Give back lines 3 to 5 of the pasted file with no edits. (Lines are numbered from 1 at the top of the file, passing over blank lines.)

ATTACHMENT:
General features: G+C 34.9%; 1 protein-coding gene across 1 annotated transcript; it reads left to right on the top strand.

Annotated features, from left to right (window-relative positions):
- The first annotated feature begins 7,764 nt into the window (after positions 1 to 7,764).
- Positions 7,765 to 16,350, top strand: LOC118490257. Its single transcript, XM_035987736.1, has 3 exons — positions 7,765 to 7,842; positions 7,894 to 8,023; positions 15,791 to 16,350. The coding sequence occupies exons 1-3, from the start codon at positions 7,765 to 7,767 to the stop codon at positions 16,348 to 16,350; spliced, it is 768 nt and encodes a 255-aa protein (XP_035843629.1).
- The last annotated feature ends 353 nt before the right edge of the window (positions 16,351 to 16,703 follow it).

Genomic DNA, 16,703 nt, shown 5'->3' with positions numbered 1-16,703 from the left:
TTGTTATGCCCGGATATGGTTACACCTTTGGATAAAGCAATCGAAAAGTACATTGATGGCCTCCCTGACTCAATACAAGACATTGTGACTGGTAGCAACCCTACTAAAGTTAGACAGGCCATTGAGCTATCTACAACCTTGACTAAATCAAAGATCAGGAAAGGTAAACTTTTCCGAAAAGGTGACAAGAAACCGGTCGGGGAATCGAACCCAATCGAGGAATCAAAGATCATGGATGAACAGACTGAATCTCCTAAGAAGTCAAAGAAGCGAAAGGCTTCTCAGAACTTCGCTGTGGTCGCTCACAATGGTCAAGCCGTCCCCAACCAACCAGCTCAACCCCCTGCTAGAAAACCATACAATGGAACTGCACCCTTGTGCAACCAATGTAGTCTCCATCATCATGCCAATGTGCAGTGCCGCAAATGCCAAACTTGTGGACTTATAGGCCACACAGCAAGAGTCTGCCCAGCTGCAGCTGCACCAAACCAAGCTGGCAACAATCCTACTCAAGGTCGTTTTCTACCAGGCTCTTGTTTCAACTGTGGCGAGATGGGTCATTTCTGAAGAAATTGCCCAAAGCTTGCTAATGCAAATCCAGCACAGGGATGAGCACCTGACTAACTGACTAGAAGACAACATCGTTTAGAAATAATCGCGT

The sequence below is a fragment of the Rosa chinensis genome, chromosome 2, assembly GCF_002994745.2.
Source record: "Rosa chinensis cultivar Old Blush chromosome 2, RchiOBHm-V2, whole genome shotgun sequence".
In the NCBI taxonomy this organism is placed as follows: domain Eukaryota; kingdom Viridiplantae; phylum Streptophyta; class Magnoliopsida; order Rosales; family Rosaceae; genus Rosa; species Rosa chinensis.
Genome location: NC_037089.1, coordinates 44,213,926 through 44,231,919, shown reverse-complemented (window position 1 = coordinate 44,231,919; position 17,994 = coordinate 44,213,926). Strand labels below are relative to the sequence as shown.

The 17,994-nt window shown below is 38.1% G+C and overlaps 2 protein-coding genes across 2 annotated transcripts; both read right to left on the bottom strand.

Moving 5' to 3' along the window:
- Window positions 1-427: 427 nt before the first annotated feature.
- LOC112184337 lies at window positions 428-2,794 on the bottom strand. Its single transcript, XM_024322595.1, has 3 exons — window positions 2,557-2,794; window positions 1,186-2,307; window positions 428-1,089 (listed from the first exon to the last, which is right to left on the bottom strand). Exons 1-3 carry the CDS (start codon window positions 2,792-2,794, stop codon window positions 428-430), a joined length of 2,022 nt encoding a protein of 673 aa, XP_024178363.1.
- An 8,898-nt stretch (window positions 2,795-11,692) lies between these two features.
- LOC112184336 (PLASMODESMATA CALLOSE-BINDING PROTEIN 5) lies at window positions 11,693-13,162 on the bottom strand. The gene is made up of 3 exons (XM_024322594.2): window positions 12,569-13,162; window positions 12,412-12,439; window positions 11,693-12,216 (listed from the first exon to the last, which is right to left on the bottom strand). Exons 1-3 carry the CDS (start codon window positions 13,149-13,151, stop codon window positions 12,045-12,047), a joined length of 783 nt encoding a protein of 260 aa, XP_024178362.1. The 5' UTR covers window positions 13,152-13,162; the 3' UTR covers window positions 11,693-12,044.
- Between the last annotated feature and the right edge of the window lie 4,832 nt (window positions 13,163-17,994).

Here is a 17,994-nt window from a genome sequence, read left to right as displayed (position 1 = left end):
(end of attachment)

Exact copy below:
- The first annotated feature begins 7,764 nt into the window (after positions 1 to 7,764).
- Positions 7,765 to 16,350, top strand: LOC118490257. Its single transcript, XM_035987736.1, has 3 exons — positions 7,765 to 7,842; positions 7,894 to 8,023; positions 15,791 to 16,350. The coding sequence occupies exons 1-3, from the start codon at positions 7,765 to 7,767 to the stop codon at positions 16,348 to 16,350; spliced, it is 768 nt and encodes a 255-aa protein (XP_035843629.1).
- The last annotated feature ends 353 nt before the right edge of the window (positions 16,351 to 16,703 follow it).